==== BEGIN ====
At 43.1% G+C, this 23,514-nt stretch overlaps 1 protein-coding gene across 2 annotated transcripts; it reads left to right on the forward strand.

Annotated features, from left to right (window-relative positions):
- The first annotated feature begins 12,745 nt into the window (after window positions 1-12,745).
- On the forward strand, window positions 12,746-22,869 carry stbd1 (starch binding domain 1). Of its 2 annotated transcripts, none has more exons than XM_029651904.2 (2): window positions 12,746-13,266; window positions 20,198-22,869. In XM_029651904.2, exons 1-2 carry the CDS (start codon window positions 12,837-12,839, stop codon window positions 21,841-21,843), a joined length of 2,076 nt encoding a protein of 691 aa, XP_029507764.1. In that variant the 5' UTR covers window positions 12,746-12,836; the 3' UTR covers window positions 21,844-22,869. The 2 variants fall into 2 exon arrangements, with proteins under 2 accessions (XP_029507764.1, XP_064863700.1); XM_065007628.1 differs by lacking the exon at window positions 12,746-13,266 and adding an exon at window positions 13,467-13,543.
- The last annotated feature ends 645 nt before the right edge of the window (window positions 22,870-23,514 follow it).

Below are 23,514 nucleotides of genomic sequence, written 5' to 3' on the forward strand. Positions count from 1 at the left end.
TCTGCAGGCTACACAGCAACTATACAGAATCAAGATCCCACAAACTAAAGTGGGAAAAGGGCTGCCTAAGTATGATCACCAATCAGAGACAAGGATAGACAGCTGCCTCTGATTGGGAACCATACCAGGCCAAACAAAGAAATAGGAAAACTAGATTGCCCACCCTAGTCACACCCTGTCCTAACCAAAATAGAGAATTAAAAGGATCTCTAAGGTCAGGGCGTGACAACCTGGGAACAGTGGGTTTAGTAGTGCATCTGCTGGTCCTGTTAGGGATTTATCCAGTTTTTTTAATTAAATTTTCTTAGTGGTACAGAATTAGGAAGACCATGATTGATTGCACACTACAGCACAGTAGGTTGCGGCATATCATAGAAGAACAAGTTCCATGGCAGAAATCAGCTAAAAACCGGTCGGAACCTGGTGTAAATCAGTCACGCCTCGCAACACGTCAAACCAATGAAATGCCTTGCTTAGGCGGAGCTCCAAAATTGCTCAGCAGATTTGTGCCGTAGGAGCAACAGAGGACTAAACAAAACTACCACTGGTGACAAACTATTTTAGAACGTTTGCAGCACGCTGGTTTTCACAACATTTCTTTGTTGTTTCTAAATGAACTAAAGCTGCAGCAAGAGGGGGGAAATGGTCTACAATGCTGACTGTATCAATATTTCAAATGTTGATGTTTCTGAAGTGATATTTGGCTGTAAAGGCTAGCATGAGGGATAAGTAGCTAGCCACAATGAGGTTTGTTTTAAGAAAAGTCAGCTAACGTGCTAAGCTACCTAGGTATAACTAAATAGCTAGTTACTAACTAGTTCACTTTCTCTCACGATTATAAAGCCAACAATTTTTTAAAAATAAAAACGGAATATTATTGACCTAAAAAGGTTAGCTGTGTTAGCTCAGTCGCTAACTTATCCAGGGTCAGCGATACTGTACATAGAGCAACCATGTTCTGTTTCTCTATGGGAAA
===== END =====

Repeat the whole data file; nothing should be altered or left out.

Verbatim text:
At 43.1% G+C, this 23,514-nt stretch overlaps 1 protein-coding gene across 2 annotated transcripts; it reads left to right on the forward strand.

Annotated features, from left to right (window-relative positions):
- The first annotated feature begins 12,745 nt into the window (after window positions 1-12,745).
- On the forward strand, window positions 12,746-22,869 carry stbd1 (starch binding domain 1). Of its 2 annotated transcripts, none has more exons than XM_029651904.2 (2): window positions 12,746-13,266; window positions 20,198-22,869. In XM_029651904.2, exons 1-2 carry the CDS (start codon window positions 12,837-12,839, stop codon window positions 21,841-21,843), a joined length of 2,076 nt encoding a protein of 691 aa, XP_029507764.1. In that variant the 5' UTR covers window positions 12,746-12,836; the 3' UTR covers window positions 21,844-22,869. The 2 variants fall into 2 exon arrangements, with proteins under 2 accessions (XP_029507764.1, XP_064863700.1); XM_065007628.1 differs by lacking the exon at window positions 12,746-13,266 and adding an exon at window positions 13,467-13,543.
- The last annotated feature ends 645 nt before the right edge of the window (window positions 22,870-23,514 follow it).

Below are 23,514 nucleotides of genomic sequence, written 5' to 3' on the forward strand. Positions count from 1 at the left end.
TCTGCAGGCTACACAGCAACTATACAGAATCAAGATCCCACAAACTAAAGTGGGAAAAGGGCTGCCTAAGTATGATCACCAATCAGAGACAAGGATAGACAGCTGCCTCTGATTGGGAACCATACCAGGCCAAACAAAGAAATAGGAAAACTAGATTGCCCACCCTAGTCACACCCTGTCCTAACCAAAATAGAGAATTAAAAGGATCTCTAAGGTCAGGGCGTGACAACCTGGGAACAGTGGGTTTAGTAGTGCATCTGCTGGTCCTGTTAGGGATTTATCCAGTTTTTTTAATTAAATTTTCTTAGTGGTACAGAATTAGGAAGACCATGATTGATTGCACACTACAGCACAGTAGGTTGCGGCATATCATAGAAGAACAAGTTCCATGGCAGAAATCAGCTAAAAACCGGTCGGAACCTGGTGTAAATCAGTCACGCCTCGCAACACGTCAAACCAATGAAATGCCTTGCTTAGGCGGAGCTCCAAAATTGCTCAGCAGATTTGTGCCGTAGGAGCAACAGAGGACTAAACAAAACTACCACTGGTGACAAACTATTTTAGAACGTTTGCAGCACGCTGGTTTTCACAACATTTCTTTGTTGTTTCTAAATGAACTAAAGCTGCAGCAAGAGGGGGGAAATGGTCTACAATGCTGACTGTATCAATATTTCAAATGTTGATGTTTCTGAAGTGATATTTGGCTGTAAAGGCTAGCATGAGGGATAAGTAGCTAGCCACAATGAGGTTTGTTTTAAGAAAAGTCAGCTAACGTGCTAAGCTACCTAGGTATAACTAAATAGCTAGTTACTAACTAGTTCACTTTCTCTCACGATTATAAAGCCAACAATTTTTTAAAAATAAAAACGGAATATTATTGACCTAAAAAGGTTAGCTGTGTTAGCTCAGTCGCTAACTTATCCAGGGTCAGCGATACTGTACATAGAGCAACCATGTTCTGTTTCTCTATGGGAAA